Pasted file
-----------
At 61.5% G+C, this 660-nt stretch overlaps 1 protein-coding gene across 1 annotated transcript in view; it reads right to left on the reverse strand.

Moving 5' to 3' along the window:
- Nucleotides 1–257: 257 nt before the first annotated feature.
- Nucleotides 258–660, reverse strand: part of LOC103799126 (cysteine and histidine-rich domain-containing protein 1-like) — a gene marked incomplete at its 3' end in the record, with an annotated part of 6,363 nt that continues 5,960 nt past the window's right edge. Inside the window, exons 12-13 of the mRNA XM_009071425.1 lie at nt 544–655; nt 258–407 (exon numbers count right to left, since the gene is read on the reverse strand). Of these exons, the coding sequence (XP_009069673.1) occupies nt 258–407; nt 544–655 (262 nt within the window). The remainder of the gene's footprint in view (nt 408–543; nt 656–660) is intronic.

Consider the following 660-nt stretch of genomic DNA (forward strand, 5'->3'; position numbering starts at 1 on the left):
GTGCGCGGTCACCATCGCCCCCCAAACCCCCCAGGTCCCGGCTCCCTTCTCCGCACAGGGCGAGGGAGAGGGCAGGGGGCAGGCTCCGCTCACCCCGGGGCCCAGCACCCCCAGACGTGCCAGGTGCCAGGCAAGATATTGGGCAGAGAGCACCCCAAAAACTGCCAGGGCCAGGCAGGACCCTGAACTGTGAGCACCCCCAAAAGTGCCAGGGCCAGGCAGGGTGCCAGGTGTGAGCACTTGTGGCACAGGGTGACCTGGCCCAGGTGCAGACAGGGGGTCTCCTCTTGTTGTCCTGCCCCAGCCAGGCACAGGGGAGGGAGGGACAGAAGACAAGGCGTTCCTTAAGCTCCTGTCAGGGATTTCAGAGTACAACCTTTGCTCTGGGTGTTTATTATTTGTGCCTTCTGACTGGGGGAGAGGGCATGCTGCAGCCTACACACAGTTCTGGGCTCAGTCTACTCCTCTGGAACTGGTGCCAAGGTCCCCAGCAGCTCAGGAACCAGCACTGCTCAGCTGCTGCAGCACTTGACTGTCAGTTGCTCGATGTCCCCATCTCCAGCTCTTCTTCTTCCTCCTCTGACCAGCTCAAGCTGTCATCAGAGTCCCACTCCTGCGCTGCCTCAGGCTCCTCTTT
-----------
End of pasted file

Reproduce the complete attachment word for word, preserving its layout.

At 61.5% G+C, this 660-nt stretch overlaps 1 protein-coding gene across 1 annotated transcript in view; it reads right to left on the reverse strand.

Moving 5' to 3' along the window:
- Nucleotides 1–257: 257 nt before the first annotated feature.
- Nucleotides 258–660, reverse strand: part of LOC103799126 (cysteine and histidine-rich domain-containing protein 1-like) — a gene marked incomplete at its 3' end in the record, with an annotated part of 6,363 nt that continues 5,960 nt past the window's right edge. Inside the window, exons 12-13 of the mRNA XM_009071425.1 lie at nt 544–655; nt 258–407 (exon numbers count right to left, since the gene is read on the reverse strand). Of these exons, the coding sequence (XP_009069673.1) occupies nt 258–407; nt 544–655 (262 nt within the window). The remainder of the gene's footprint in view (nt 408–543; nt 656–660) is intronic.

Consider the following 660-nt stretch of genomic DNA (forward strand, 5'->3'; position numbering starts at 1 on the left):
GTGCGCGGTCACCATCGCCCCCCAAACCCCCCAGGTCCCGGCTCCCTTCTCCGCACAGGGCGAGGGAGAGGGCAGGGGGCAGGCTCCGCTCACCCCGGGGCCCAGCACCCCCAGACGTGCCAGGTGCCAGGCAAGATATTGGGCAGAGAGCACCCCAAAAACTGCCAGGGCCAGGCAGGACCCTGAACTGTGAGCACCCCCAAAAGTGCCAGGGCCAGGCAGGGTGCCAGGTGTGAGCACTTGTGGCACAGGGTGACCTGGCCCAGGTGCAGACAGGGGGTCTCCTCTTGTTGTCCTGCCCCAGCCAGGCACAGGGGAGGGAGGGACAGAAGACAAGGCGTTCCTTAAGCTCCTGTCAGGGATTTCAGAGTACAACCTTTGCTCTGGGTGTTTATTATTTGTGCCTTCTGACTGGGGGAGAGGGCATGCTGCAGCCTACACACAGTTCTGGGCTCAGTCTACTCCTCTGGAACTGGTGCCAAGGTCCCCAGCAGCTCAGGAACCAGCACTGCTCAGCTGCTGCAGCACTTGACTGTCAGTTGCTCGATGTCCCCATCTCCAGCTCTTCTTCTTCCTCCTCTGACCAGCTCAAGCTGTCATCAGAGTCCCACTCCTGCGCTGCCTCAGGCTCCTCTTT